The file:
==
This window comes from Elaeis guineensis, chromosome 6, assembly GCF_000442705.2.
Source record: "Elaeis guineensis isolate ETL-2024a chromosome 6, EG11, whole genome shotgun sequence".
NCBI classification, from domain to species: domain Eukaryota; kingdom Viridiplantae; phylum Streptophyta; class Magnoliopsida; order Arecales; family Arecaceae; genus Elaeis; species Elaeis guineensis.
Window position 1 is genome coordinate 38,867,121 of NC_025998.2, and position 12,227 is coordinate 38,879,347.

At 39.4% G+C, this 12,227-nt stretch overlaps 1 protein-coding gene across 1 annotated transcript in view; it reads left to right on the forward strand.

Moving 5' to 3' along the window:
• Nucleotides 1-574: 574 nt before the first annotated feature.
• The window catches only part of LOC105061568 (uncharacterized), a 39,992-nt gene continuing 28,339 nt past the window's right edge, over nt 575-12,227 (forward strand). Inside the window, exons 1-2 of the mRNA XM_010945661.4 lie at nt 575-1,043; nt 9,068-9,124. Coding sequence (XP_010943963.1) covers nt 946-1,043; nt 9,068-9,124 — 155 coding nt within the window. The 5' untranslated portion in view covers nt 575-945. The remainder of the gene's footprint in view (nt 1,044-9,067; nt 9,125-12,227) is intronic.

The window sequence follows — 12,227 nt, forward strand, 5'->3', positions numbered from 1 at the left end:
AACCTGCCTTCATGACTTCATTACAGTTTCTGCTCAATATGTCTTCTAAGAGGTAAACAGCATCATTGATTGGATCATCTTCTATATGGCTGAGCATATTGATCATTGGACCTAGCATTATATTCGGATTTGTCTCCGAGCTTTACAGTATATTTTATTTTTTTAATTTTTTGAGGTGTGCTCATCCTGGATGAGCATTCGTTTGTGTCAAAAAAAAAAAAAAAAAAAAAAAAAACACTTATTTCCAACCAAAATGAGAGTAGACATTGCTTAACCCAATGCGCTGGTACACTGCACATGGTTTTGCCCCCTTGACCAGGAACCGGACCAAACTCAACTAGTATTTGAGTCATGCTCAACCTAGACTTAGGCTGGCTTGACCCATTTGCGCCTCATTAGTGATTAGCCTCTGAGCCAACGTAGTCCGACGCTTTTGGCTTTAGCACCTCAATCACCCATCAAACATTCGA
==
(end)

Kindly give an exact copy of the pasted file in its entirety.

This window comes from Elaeis guineensis, chromosome 6, assembly GCF_000442705.2.
Source record: "Elaeis guineensis isolate ETL-2024a chromosome 6, EG11, whole genome shotgun sequence".
NCBI classification, from domain to species: domain Eukaryota; kingdom Viridiplantae; phylum Streptophyta; class Magnoliopsida; order Arecales; family Arecaceae; genus Elaeis; species Elaeis guineensis.
Window position 1 is genome coordinate 38,867,121 of NC_025998.2, and position 12,227 is coordinate 38,879,347.

At 39.4% G+C, this 12,227-nt stretch overlaps 1 protein-coding gene across 1 annotated transcript in view; it reads left to right on the forward strand.

Moving 5' to 3' along the window:
• Nucleotides 1-574: 574 nt before the first annotated feature.
• The window catches only part of LOC105061568 (uncharacterized), a 39,992-nt gene continuing 28,339 nt past the window's right edge, over nt 575-12,227 (forward strand). Inside the window, exons 1-2 of the mRNA XM_010945661.4 lie at nt 575-1,043; nt 9,068-9,124. Coding sequence (XP_010943963.1) covers nt 946-1,043; nt 9,068-9,124 — 155 coding nt within the window. The 5' untranslated portion in view covers nt 575-945. The remainder of the gene's footprint in view (nt 1,044-9,067; nt 9,125-12,227) is intronic.

The window sequence follows — 12,227 nt, forward strand, 5'->3', positions numbered from 1 at the left end:
AACCTGCCTTCATGACTTCATTACAGTTTCTGCTCAATATGTCTTCTAAGAGGTAAACAGCATCATTGATTGGATCATCTTCTATATGGCTGAGCATATTGATCATTGGACCTAGCATTATATTCGGATTTGTCTCCGAGCTTTACAGTATATTTTATTTTTTTAATTTTTTGAGGTGTGCTCATCCTGGATGAGCATTCGTTTGTGTCAAAAAAAAAAAAAAAAAAAAAAAAAACACTTATTTCCAACCAAAATGAGAGTAGACATTGCTTAACCCAATGCGCTGGTACACTGCACATGGTTTTGCCCCCTTGACCAGGAACCGGACCAAACTCAACTAGTATTTGAGTCATGCTCAACCTAGACTTAGGCTGGCTTGACCCATTTGCGCCTCATTAGTGATTAGCCTCTGAGCCAACGTAGTCCGACGCTTTTGGCTTTAGCACCTCAATCACCCATCAAACATTCGA